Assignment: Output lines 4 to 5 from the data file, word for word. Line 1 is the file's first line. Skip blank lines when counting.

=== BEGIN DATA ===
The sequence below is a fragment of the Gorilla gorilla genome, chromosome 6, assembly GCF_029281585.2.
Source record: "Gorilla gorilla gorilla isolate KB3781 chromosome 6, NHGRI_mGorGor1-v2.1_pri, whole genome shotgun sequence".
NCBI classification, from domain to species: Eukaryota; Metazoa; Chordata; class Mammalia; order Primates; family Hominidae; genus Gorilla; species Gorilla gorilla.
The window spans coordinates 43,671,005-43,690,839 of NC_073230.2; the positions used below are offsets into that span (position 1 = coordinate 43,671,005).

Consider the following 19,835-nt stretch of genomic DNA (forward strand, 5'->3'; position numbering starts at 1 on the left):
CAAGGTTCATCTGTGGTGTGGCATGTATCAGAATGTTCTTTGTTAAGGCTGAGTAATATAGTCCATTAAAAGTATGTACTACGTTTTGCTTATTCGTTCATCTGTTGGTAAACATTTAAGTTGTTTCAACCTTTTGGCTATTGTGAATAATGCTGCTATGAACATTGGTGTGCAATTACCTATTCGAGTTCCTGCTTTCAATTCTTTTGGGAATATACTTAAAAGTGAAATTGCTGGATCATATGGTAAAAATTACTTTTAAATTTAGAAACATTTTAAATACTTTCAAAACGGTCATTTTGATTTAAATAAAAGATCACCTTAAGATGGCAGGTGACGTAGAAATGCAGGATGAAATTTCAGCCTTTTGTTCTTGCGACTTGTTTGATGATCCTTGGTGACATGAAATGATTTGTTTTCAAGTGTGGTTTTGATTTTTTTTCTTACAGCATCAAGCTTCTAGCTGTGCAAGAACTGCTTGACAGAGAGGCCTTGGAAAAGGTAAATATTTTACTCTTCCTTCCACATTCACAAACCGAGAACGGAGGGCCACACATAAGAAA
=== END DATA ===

The window spans coordinates 43,671,005-43,690,839 of NC_073230.2; the positions used below are offsets into that span (position 1 = coordinate 43,671,005).

Consider the following 19,835-nt stretch of genomic DNA (forward strand, 5'->3'; position numbering starts at 1 on the left):